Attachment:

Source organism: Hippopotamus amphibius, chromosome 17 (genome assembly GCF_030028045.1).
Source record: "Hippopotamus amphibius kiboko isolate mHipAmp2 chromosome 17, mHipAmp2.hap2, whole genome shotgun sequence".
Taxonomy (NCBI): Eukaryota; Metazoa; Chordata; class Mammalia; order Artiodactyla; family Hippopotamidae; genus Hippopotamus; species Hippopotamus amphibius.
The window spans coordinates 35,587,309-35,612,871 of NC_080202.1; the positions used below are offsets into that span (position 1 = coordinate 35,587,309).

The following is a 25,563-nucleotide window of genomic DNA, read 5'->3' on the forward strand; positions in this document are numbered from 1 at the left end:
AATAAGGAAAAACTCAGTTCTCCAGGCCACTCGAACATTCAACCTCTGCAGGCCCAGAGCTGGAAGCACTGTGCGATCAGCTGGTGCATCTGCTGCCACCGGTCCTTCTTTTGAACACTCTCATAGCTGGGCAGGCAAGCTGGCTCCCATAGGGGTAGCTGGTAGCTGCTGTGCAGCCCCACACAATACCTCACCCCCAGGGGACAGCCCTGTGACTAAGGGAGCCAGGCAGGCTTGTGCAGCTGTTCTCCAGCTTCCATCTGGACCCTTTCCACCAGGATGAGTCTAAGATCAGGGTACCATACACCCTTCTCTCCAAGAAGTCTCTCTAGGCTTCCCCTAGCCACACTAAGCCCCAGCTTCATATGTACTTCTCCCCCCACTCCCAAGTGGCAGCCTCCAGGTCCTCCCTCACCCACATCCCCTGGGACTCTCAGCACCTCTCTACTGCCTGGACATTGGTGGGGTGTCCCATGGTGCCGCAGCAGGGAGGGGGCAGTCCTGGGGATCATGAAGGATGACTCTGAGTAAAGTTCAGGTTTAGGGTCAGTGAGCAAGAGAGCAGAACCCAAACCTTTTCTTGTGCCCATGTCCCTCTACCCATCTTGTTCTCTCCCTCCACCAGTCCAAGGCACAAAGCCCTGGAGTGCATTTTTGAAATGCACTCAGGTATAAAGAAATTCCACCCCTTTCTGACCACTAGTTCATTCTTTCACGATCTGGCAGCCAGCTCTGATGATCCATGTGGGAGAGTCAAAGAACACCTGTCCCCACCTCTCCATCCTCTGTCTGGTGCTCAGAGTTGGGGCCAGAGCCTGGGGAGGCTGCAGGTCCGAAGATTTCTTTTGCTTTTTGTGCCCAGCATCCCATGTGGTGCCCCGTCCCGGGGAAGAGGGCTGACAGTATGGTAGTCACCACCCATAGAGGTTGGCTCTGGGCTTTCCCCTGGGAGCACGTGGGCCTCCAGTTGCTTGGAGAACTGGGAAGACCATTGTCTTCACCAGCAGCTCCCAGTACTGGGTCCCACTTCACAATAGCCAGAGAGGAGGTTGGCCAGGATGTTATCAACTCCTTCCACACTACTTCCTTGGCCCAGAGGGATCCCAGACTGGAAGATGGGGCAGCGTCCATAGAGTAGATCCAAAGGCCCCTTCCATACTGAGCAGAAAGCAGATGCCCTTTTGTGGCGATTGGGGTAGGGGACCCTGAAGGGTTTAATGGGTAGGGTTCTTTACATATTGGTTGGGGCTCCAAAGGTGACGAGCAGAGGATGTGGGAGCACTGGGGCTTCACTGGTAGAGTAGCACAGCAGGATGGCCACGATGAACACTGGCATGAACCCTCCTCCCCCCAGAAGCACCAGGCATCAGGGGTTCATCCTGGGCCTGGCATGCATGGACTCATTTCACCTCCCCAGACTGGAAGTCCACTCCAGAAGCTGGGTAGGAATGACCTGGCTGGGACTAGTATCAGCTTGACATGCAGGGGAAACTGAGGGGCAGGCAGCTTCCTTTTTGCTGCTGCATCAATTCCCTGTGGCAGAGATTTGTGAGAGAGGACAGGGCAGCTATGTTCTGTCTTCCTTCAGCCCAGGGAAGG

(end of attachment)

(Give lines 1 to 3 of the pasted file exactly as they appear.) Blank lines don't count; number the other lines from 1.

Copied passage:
Source organism: Hippopotamus amphibius, chromosome 17 (genome assembly GCF_030028045.1).
Source record: "Hippopotamus amphibius kiboko isolate mHipAmp2 chromosome 17, mHipAmp2.hap2, whole genome shotgun sequence".
Taxonomy (NCBI): Eukaryota; Metazoa; Chordata; class Mammalia; order Artiodactyla; family Hippopotamidae; genus Hippopotamus; species Hippopotamus amphibius.